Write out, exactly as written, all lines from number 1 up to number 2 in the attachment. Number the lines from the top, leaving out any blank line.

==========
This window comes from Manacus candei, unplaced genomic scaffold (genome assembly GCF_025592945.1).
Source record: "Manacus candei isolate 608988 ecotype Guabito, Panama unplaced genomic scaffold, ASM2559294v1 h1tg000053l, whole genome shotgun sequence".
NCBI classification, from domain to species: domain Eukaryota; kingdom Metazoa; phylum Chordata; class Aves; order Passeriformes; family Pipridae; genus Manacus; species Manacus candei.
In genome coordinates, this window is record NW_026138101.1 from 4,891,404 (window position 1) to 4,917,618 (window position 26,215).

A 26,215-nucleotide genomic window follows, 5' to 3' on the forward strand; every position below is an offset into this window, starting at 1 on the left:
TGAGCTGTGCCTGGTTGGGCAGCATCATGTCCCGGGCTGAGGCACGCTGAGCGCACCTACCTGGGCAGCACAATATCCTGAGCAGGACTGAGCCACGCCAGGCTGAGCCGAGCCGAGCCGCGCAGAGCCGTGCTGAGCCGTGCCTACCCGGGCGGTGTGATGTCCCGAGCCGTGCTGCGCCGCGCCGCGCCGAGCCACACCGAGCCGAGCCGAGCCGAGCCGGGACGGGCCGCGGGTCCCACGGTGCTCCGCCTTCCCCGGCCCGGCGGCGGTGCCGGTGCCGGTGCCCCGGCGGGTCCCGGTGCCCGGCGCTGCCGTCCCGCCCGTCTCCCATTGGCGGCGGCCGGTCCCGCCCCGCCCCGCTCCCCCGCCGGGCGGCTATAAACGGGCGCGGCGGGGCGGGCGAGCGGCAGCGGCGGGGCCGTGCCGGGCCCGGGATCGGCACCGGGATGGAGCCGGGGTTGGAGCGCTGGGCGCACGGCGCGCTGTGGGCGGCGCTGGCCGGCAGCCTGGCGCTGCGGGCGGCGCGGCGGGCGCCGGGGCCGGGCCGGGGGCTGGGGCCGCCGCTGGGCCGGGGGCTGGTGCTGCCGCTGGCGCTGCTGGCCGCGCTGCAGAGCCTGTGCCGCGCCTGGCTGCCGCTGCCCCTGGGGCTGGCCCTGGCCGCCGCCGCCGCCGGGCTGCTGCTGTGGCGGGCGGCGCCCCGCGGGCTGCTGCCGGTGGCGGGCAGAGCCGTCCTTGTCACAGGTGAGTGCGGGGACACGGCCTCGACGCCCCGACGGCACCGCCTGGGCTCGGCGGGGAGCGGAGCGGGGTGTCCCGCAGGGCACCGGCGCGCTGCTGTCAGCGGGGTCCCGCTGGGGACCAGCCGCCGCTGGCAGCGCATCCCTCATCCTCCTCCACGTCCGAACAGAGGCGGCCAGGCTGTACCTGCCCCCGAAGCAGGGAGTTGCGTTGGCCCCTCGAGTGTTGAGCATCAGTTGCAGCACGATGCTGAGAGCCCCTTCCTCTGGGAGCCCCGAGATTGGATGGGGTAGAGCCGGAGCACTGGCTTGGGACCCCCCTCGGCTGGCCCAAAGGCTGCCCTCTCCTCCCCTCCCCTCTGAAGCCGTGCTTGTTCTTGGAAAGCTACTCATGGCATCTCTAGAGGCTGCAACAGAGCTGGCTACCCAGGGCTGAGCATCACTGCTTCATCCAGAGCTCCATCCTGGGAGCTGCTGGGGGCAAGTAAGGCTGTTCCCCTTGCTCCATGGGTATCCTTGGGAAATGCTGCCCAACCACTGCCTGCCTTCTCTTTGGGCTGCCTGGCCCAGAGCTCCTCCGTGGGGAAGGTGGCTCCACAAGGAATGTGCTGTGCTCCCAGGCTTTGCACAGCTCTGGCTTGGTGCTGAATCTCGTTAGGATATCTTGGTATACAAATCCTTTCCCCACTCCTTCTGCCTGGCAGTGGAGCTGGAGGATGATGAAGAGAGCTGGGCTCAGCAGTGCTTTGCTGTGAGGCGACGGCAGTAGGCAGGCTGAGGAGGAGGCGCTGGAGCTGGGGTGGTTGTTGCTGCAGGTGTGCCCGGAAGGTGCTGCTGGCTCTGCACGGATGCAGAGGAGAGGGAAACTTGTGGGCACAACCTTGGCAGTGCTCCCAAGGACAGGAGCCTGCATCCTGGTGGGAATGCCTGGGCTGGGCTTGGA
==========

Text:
This window comes from Manacus candei, unplaced genomic scaffold (genome assembly GCF_025592945.1).
Source record: "Manacus candei isolate 608988 ecotype Guabito, Panama unplaced genomic scaffold, ASM2559294v1 h1tg000053l, whole genome shotgun sequence".